A few months ago I introduced my latest cheap classic, a 1975 MG B roadster. I have no firm plans as to how long I will own it but thought it might be interesting to others to document what fixes it needs and how I end up using it. First on the priority list was the replacement of the wonky transmission. Follow along as we swap that and discover a few quirks of B ownership.
The first quirk I discovered was before even attempting the transmission swap. I have owned a couple other convertibles including a pair of Triumph Spitfires and a TR8. The tops have been easy and painless to fold up and down. The MG B with the Michelotti top is not nearly as straight forward as one would expect. It can also be damaged by improper folding so I am glad it did not attempt to drop the top right after buying the car. Here is a video of the instructions for those morbidly interested. For everyone else I would recommend buying a Triumph if an easy folding top is a priority for your little British car.
I suspect the gearbox that came in the car had a bad syncro on third gear. This meant one had to double de-clutch to get into third and if one was to let off the gas while in third it would pop out of gear. The seller disclosed this up front and it was reason why the car was priced so cheaply. The drive home was enough to convince me I did not want to live with it as is for the summer. Luckily I was able negotiate the inclusion of a spare transmission with the car purchase. It was untested and filthy however. The MG B is relatively mechanically robust so I felt I could gamble and install it as is. The fall back plan would be rebuilding one or the other in the case that they were both bad.
I did feel it, at least, it needed a bit of a clean first.
First up was removing the hood for ease of access. This is not strictly necessary as one could tie it upright to a garage rafter. Unfortunately my garage does not have any exposed beams. It is not a particularly hard process to remove the hood with only a few easy to reach bolts. It was a little cumbersome to do solo but I managed.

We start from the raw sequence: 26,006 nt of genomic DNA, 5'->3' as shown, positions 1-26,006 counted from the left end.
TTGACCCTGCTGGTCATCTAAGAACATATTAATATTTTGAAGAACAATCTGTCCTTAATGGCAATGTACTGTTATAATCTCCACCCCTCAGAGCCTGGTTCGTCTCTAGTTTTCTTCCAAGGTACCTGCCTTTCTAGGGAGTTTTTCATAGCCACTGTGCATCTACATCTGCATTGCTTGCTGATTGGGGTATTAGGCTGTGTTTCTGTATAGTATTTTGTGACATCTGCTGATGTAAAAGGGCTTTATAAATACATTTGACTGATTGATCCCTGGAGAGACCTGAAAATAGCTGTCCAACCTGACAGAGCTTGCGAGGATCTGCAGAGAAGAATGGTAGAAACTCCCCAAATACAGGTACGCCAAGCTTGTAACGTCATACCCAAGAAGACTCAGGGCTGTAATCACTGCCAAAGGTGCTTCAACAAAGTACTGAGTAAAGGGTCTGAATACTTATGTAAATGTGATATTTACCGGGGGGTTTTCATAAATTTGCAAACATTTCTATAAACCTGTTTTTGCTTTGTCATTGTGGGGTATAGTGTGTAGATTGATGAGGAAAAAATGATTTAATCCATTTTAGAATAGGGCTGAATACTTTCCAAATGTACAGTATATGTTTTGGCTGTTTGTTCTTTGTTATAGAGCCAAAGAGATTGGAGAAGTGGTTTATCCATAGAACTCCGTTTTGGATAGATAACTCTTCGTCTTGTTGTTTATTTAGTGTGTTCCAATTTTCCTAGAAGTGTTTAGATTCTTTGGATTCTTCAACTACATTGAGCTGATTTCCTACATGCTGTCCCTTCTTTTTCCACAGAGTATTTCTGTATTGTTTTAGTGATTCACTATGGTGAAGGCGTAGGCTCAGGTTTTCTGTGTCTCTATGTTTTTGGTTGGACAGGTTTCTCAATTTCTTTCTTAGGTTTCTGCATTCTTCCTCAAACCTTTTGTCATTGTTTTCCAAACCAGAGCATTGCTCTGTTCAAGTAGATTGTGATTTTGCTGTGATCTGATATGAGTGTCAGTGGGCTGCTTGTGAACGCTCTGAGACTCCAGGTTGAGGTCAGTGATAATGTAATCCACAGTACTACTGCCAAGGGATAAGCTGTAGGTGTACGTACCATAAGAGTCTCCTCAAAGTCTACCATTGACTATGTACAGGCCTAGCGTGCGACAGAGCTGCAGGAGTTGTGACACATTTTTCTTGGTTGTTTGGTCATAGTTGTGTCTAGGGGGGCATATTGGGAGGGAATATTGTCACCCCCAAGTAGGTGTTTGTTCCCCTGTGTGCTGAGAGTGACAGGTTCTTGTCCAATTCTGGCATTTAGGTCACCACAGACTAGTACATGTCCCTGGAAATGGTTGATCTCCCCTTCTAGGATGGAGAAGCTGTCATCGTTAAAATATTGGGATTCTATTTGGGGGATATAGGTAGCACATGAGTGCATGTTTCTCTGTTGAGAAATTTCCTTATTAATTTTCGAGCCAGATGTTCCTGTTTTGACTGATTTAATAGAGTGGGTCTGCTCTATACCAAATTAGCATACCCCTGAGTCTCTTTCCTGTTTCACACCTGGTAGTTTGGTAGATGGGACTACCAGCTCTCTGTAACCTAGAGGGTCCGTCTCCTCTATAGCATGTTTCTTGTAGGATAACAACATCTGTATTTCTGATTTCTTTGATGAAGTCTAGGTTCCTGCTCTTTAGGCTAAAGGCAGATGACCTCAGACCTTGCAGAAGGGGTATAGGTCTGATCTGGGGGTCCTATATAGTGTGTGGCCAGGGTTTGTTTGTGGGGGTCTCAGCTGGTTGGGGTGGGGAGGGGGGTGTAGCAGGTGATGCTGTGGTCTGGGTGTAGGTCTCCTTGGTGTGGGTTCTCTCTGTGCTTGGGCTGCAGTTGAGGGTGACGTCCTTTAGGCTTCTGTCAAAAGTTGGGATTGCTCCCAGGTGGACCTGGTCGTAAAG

I should probably buy a workshop manual for the car but according to all the online resources the easiest way to remove and install the transmission is as a unit with the engine. After poking my head under the car I can see why. It would near impossible to line up the transmission with the engine and bolt it together. So next up is draining and removal of the radiator.
Obviously well overdue for a coolant change as this is what came out of the radiator.
The fan is looking rather shabby. I cleaned it up and gave it a coat of black paint. I neglected to take an after photo so only this before shot will have to suffice. Please imagine it shiny and black as the end result.
New parts. The previous owner had installed poly bushes last summer in the front suspension.
Here is another quirk of the MG B. The battery is under a panel, behind the passenger seat. It can make for tight clearances and I have heard that sparks can fly when removing the cables or battery. Still this is an improvement on the early Bs which had a dual 6V battery configuration.
We will skip a pile of boring work (disconnect hoses, driveshaft, remove alternator, etc, etc) and get right to taking the engine out. The factory recommended using the two rather small looking rocker cover bolts as the mounting points for lifting the engine. The 1.8L four cylinder is a surprisingly heavy lump of metal and the transmission adds more weight so I wrapped a chain around it instead. The oil cooler and lines ideally should have been removed before pulling but I surmised that I would likely to damage them so they came along with the engine.